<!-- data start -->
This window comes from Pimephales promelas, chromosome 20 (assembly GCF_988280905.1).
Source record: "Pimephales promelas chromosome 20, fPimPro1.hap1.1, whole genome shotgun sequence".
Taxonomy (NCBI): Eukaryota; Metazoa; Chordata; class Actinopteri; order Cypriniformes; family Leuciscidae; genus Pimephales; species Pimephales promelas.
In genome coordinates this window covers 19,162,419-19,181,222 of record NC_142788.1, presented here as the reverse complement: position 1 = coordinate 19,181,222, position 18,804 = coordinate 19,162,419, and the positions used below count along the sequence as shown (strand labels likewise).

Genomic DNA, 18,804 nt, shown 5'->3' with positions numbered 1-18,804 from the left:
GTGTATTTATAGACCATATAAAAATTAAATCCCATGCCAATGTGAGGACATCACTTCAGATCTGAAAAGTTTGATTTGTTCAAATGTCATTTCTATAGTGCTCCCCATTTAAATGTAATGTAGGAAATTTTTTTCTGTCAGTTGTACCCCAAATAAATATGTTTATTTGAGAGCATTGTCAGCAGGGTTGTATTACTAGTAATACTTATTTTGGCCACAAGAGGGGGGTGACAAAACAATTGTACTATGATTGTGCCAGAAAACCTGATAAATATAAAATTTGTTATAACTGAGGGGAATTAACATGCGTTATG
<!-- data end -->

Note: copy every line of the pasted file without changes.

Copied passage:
This window comes from Pimephales promelas, chromosome 20 (assembly GCF_988280905.1).
Source record: "Pimephales promelas chromosome 20, fPimPro1.hap1.1, whole genome shotgun sequence".
Taxonomy (NCBI): Eukaryota; Metazoa; Chordata; class Actinopteri; order Cypriniformes; family Leuciscidae; genus Pimephales; species Pimephales promelas.
In genome coordinates this window covers 19,162,419-19,181,222 of record NC_142788.1, presented here as the reverse complement: position 1 = coordinate 19,181,222, position 18,804 = coordinate 19,162,419, and the positions used below count along the sequence as shown (strand labels likewise).

Genomic DNA, 18,804 nt, shown 5'->3' with positions numbered 1-18,804 from the left:
GTGTATTTATAGACCATATAAAAATTAAATCCCATGCCAATGTGAGGACATCACTTCAGATCTGAAAAGTTTGATTTGTTCAAATGTCATTTCTATAGTGCTCCCCATTTAAATGTAATGTAGGAAATTTTTTTCTGTCAGTTGTACCCCAAATAAATATGTTTATTTGAGAGCATTGTCAGCAGGGTTGTATTACTAGTAATACTTATTTTGGCCACAAGAGGGGGGTGACAAAACAATTGTACTATGATTGTGCCAGAAAACCTGATAAATATAAAATTTGTTATAACTGAGGGGAATTAACATGCGTTATG